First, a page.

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Over-Consumption Of Salt ‘Could Lead To Autoimmune Disease’
Over-consumption of salt has been implicated as a potential cause of some of the autoimmune diseases that people suffer from, such as IBD, multiple sclerosis and rheumatoid arthritis.
Though it has been known for years that salt can contribute to cardiovascular disease, the link between salt and other illnesses has come as a surprise to some scientists, The Guardian reports.
Autoimmune disease are those where the immune system attacks the body itself, and includes eczema, asthma and some bowel disorders.
Over the past three decades, autoimmune disease has risen by between five per cent and seven per cent a year and scientists have failed to reach an explanation for the increase. Researchers have suggested several possible explanations, including environmental toxins, smoking, low levels of vitamin D, increased hygiene levels and certain infections. But none of these theories has provided an adequate answer.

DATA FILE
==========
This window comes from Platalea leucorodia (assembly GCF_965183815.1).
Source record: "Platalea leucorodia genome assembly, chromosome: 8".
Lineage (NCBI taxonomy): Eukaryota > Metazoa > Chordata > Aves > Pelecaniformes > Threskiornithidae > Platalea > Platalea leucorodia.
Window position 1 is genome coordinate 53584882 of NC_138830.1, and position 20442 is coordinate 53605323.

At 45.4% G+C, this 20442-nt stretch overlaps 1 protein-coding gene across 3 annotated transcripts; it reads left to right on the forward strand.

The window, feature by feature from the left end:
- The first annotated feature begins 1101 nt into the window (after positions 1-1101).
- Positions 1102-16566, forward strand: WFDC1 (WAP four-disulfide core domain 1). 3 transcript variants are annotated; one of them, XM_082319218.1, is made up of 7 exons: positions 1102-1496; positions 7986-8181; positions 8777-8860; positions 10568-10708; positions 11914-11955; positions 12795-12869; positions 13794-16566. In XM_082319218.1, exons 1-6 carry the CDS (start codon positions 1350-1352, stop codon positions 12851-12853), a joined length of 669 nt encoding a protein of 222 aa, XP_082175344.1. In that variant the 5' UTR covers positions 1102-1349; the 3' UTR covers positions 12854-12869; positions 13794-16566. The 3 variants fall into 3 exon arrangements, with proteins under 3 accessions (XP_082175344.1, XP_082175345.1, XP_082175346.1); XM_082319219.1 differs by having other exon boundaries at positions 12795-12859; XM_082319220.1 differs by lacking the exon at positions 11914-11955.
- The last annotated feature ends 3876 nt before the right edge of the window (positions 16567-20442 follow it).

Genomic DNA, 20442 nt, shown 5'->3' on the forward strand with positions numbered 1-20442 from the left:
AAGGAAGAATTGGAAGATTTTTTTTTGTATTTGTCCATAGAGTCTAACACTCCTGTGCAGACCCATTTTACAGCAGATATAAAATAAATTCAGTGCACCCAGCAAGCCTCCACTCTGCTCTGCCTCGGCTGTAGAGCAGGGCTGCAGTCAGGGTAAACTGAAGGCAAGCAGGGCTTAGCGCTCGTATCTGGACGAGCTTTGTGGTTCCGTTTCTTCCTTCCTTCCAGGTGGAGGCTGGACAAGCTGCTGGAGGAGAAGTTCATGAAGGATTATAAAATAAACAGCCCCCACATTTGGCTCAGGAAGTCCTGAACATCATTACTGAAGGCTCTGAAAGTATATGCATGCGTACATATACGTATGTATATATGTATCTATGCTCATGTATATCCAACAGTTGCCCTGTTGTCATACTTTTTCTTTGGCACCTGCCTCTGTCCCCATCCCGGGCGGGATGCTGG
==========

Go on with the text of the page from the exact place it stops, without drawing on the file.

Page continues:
Previously researchers had thought that hypertension was caused by chronic water retention as a result of eating too much salt, but recent research has shown that hypertension is caused by an immune overreaction.
The link was first shown when scientists revealed that people who frequently ate large amounts of fast food had a higher level of a type of cell that causes inflammation in their guts. Researchers hypothesised that salt caused this and showed this was the case in studies on rats.
Last year, a study into patients with multiple sclerosis showed that those who ate a lot of salt were four times more likely to develop more serious symptoms than those who ate little.
Researchers are advising that people with autoimmune disease consider reducing their salt intake, but warn that salt may be only one factor. It could be that certain people are more vulnerable, perhaps those with a higher sensitivity to salt, or a predisposition to autoimmune diseases. They also emphasise that salt is probably just one of several factors that play a role in rising rates of autoimmune disease.